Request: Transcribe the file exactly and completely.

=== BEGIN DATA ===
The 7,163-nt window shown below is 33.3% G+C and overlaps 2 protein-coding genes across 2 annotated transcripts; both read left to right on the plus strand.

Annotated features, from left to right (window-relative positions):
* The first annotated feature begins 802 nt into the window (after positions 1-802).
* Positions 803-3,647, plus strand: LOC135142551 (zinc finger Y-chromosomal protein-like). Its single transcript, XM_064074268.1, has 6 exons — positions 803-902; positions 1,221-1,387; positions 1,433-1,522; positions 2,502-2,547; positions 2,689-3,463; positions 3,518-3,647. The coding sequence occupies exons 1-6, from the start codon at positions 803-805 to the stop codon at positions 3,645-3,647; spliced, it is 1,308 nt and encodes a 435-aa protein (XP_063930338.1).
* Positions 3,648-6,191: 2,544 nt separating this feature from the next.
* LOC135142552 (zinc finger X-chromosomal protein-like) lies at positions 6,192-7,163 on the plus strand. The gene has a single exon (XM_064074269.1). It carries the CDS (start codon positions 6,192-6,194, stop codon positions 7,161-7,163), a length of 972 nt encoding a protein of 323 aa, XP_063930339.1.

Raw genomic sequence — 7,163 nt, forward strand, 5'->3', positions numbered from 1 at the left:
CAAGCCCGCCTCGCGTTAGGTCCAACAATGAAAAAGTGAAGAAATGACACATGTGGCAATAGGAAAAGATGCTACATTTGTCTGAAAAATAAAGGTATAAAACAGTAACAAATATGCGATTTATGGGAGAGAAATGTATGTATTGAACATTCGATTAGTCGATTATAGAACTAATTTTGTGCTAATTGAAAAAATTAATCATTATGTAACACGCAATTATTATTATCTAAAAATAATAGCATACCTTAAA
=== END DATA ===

The 7,163-nt window shown below is 33.3% G+C and overlaps 2 protein-coding genes across 2 annotated transcripts; both read left to right on the plus strand.

Annotated features, from left to right (window-relative positions):
* The first annotated feature begins 802 nt into the window (after positions 1-802).
* Positions 803-3,647, plus strand: LOC135142551 (zinc finger Y-chromosomal protein-like). Its single transcript, XM_064074268.1, has 6 exons — positions 803-902; positions 1,221-1,387; positions 1,433-1,522; positions 2,502-2,547; positions 2,689-3,463; positions 3,518-3,647. The coding sequence occupies exons 1-6, from the start codon at positions 803-805 to the stop codon at positions 3,645-3,647; spliced, it is 1,308 nt and encodes a 435-aa protein (XP_063930338.1).
* Positions 3,648-6,191: 2,544 nt separating this feature from the next.
* LOC135142552 (zinc finger X-chromosomal protein-like) lies at positions 6,192-7,163 on the plus strand. The gene has a single exon (XM_064074269.1). It carries the CDS (start codon positions 6,192-6,194, stop codon positions 7,161-7,163), a length of 972 nt encoding a protein of 323 aa, XP_063930339.1.

Raw genomic sequence — 7,163 nt, forward strand, 5'->3', positions numbered from 1 at the left:
CAAGCCCGCCTCGCGTTAGGTCCAACAATGAAAAAGTGAAGAAATGACACATGTGGCAATAGGAAAAGATGCTACATTTGTCTGAAAAATAAAGGTATAAAACAGTAACAAATATGCGATTTATGGGAGAGAAATGTATGTATTGAACATTCGATTAGTCGATTATAGAACTAATTTTGTGCTAATTGAAAAAATTAATCATTATGTAACACGCAATTATTATTATCTAAAAATAATAGCATACCTTAAA